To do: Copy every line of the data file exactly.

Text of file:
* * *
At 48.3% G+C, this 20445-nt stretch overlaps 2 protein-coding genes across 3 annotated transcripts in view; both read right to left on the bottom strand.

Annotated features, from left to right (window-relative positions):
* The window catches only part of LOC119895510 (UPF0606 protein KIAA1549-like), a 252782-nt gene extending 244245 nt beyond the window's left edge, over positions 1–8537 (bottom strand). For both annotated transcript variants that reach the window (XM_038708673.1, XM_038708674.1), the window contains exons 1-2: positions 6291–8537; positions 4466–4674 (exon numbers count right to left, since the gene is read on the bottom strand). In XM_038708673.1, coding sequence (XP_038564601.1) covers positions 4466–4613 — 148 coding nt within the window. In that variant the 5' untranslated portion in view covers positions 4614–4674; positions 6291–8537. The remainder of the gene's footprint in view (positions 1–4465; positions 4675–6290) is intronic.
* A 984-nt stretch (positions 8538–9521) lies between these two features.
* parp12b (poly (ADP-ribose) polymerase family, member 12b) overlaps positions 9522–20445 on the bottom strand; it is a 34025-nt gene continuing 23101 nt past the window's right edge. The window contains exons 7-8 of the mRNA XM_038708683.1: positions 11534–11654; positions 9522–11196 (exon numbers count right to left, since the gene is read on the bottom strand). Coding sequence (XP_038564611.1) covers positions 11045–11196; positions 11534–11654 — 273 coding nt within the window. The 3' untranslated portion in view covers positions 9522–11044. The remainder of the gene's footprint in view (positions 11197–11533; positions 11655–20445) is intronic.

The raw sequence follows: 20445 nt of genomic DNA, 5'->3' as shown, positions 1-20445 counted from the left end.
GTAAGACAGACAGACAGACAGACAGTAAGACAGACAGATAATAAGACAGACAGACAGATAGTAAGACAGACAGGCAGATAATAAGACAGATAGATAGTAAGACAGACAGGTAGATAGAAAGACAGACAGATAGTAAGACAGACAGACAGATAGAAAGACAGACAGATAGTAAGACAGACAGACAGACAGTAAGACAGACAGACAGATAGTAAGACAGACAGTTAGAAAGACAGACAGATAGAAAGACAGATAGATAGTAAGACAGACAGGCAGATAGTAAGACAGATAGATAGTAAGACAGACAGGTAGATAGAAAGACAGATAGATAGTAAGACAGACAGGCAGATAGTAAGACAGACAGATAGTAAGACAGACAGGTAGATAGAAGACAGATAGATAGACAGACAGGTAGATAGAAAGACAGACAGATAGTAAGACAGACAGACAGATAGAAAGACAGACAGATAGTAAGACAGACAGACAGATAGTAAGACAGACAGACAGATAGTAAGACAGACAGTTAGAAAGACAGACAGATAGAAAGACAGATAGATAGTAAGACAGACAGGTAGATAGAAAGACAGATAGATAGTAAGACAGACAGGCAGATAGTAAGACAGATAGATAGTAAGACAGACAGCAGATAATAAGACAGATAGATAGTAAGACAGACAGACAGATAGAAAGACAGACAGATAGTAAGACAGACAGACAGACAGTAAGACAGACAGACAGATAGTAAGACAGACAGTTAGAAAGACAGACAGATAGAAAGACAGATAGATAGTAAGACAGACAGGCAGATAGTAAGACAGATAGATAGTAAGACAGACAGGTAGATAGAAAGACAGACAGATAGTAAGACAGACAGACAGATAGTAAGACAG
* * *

At 48.3% G+C, this 20445-nt stretch overlaps 2 protein-coding genes across 3 annotated transcripts in view; both read right to left on the bottom strand.

Annotated features, from left to right (window-relative positions):
* The window catches only part of LOC119895510 (UPF0606 protein KIAA1549-like), a 252782-nt gene extending 244245 nt beyond the window's left edge, over positions 1–8537 (bottom strand). For both annotated transcript variants that reach the window (XM_038708673.1, XM_038708674.1), the window contains exons 1-2: positions 6291–8537; positions 4466–4674 (exon numbers count right to left, since the gene is read on the bottom strand). In XM_038708673.1, coding sequence (XP_038564601.1) covers positions 4466–4613 — 148 coding nt within the window. In that variant the 5' untranslated portion in view covers positions 4614–4674; positions 6291–8537. The remainder of the gene's footprint in view (positions 1–4465; positions 4675–6290) is intronic.
* A 984-nt stretch (positions 8538–9521) lies between these two features.
* parp12b (poly (ADP-ribose) polymerase family, member 12b) overlaps positions 9522–20445 on the bottom strand; it is a 34025-nt gene continuing 23101 nt past the window's right edge. The window contains exons 7-8 of the mRNA XM_038708683.1: positions 11534–11654; positions 9522–11196 (exon numbers count right to left, since the gene is read on the bottom strand). Coding sequence (XP_038564611.1) covers positions 11045–11196; positions 11534–11654 — 273 coding nt within the window. The 3' untranslated portion in view covers positions 9522–11044. The remainder of the gene's footprint in view (positions 11197–11533; positions 11655–20445) is intronic.

The raw sequence follows: 20445 nt of genomic DNA, 5'->3' as shown, positions 1-20445 counted from the left end.
GTAAGACAGACAGACAGACAGACAGTAAGACAGACAGATAATAAGACAGACAGACAGATAGTAAGACAGACAGGCAGATAATAAGACAGATAGATAGTAAGACAGACAGGTAGATAGAAAGACAGACAGATAGTAAGACAGACAGACAGATAGAAAGACAGACAGATAGTAAGACAGACAGACAGACAGTAAGACAGACAGACAGATAGTAAGACAGACAGTTAGAAAGACAGACAGATAGAAAGACAGATAGATAGTAAGACAGACAGGCAGATAGTAAGACAGATAGATAGTAAGACAGACAGGTAGATAGAAAGACAGATAGATAGTAAGACAGACAGGCAGATAGTAAGACAGACAGATAGTAAGACAGACAGGTAGATAGAAGACAGATAGATAGACAGACAGGTAGATAGAAAGACAGACAGATAGTAAGACAGACAGACAGATAGAAAGACAGACAGATAGTAAGACAGACAGACAGATAGTAAGACAGACAGACAGATAGTAAGACAGACAGTTAGAAAGACAGACAGATAGAAAGACAGATAGATAGTAAGACAGACAGGTAGATAGAAAGACAGATAGATAGTAAGACAGACAGGCAGATAGTAAGACAGATAGATAGTAAGACAGACAGCAGATAATAAGACAGATAGATAGTAAGACAGACAGACAGATAGAAAGACAGACAGATAGTAAGACAGACAGACAGACAGTAAGACAGACAGACAGATAGTAAGACAGACAGTTAGAAAGACAGACAGATAGAAAGACAGATAGATAGTAAGACAGACAGGCAGATAGTAAGACAGATAGATAGTAAGACAGACAGGTAGATAGAAAGACAGACAGATAGTAAGACAGACAGACAGATAGTAAGACAG